According to Dr. Cassandra Dixon, professor emeritus at University of Michigan Medical School,

African American women are four times more likely to die during pregnancy, childbirth, and the year immediately following, than White women.

This is despite the fact that America reportedly spends $111 billion a year—more than than any other country—on maternal health care. Yet in some regions of Mississippi, the maternal death rate for Black women exceeds that of some Sub-Saharan Africa, while the rate for White women in that state barely rates a mention. Dixon believes those statistics are the reason most physicians are quick to perform cesarean section surgery births when the expectant mother is Black.

“In addition to maternal deaths, the infant mortality rate for African American babies is more than double that of white infants,” Dixon said.

According to a recent report from the Centers for Disease Control and Prevention (CDC), college-educated Black women have birth outcomes that are worse than White women who haven’t finished high school.

Evelyn Kincaid, a medical statistician for the CDC, said medical researchers believe increased use of procedures on pregnant Black women to manage labor and delivery (e.g. labor inducing methods) could be the problem. Other researchers point to racism and stress that Black women are exposed to on a daily basis causing anxiety and the release of stress hormones that can trigger premature labor. Obesity could play a factor, lack of education, lack of access to quality health care services, and physician practice patterns. Not to mention some physicians may do a c-section to accommodate their vacation schedule.

Another issue Kincaid believes may be in the hair products. She referred to a five-year study that identified several Black hair products that contain toxic and possibly dangerous chemicals. “Those products could cause  Black women have rates of infant death 2.2 times higher than white women,” she explained.

Stress, racism could play role

Both Dixon and Kincaid agree that Black women have the highest cesarean rate of any other group, putting them at a higher risk of infection, hysterectomy, hemorrhaging, lower breastfeeding rates, longer post pregnancy healing time, more future C-sections, and even death.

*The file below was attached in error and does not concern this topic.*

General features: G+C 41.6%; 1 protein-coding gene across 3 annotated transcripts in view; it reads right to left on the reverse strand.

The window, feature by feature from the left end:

There is a history of C-sections performed on the indigenous women of Africa. Traced to 1870, research has revealed that the women is administered a natural anesthetic developed from local medicinal plants. The exact process of cutting open the abdomen and moving into the uterus with a very sharp instrument involving one pass of the instrument to get to the child. The child is then removed from the womb and a midwife applies pressure to the abdomen to control blood flow and allow removal of the placenta. Sutures are applied to the outside of the abdomen.  An all-natural surgical topical solution is applied to the surface of the abdomen. The patient is then placed on her stomach (the repositioning of the patient reported allowed her body weight to assist in the draining process). With in two weeks, the wound was healed and the patient was released.

According to Dr. Katherine Bankole-Medina, the above cesarean section took place in the late 1870’s in  Central Africa. Reports of C sections being performed by a male however usually females performed the procedure.

During the procedure, highly polished iron needles and surgical thread (derived from tree bark) was utilized while an oral anesthetic and topical solution were made from botanical herbs

“So far as I know, Uganda is the only country in Central Africa where abdominal section is practiced with the hope of saving both mother and child,” Bankole-Medina wrote in a medical journal. “The operation is performed by men, and is sometimes successful. At any rate, one case in 1879 in Kahura came under my observation. The patient was a fine healthy-looking young woman of about 20 years of age. This was her first pregnancy. The woman lay upon an inclined bed, the head of which was placed against the side of the hut. She was liberally supplied with banana wine, and was in a state of semi-intoxication.